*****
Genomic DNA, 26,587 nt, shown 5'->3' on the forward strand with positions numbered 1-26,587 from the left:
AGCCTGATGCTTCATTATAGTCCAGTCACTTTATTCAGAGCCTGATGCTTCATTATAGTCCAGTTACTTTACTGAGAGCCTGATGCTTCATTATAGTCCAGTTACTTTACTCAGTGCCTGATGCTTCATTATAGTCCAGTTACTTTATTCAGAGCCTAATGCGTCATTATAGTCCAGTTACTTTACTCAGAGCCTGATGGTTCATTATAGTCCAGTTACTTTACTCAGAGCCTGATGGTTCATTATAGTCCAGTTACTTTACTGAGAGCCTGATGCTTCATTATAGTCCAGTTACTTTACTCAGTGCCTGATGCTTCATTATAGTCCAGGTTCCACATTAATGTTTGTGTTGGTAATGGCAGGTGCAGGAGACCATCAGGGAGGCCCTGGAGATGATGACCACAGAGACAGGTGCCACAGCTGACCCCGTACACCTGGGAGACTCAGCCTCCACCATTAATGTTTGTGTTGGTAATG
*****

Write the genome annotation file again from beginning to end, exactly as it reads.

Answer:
Genomic DNA, 26,587 nt, shown 5'->3' on the forward strand with positions numbered 1-26,587 from the left:
AGCCTGATGCTTCATTATAGTCCAGTCACTTTATTCAGAGCCTGATGCTTCATTATAGTCCAGTTACTTTACTGAGAGCCTGATGCTTCATTATAGTCCAGTTACTTTACTCAGTGCCTGATGCTTCATTATAGTCCAGTTACTTTATTCAGAGCCTAATGCGTCATTATAGTCCAGTTACTTTACTCAGAGCCTGATGGTTCATTATAGTCCAGTTACTTTACTCAGAGCCTGATGGTTCATTATAGTCCAGTTACTTTACTGAGAGCCTGATGCTTCATTATAGTCCAGTTACTTTACTCAGTGCCTGATGCTTCATTATAGTCCAGGTTCCACATTAATGTTTGTGTTGGTAATGGCAGGTGCAGGAGACCATCAGGGAGGCCCTGGAGATGATGACCACAGAGACAGGTGCCACAGCTGACCCCGTACACCTGGGAGACTCAGCCTCCACCATTAATGTTTGTGTTGGTAATG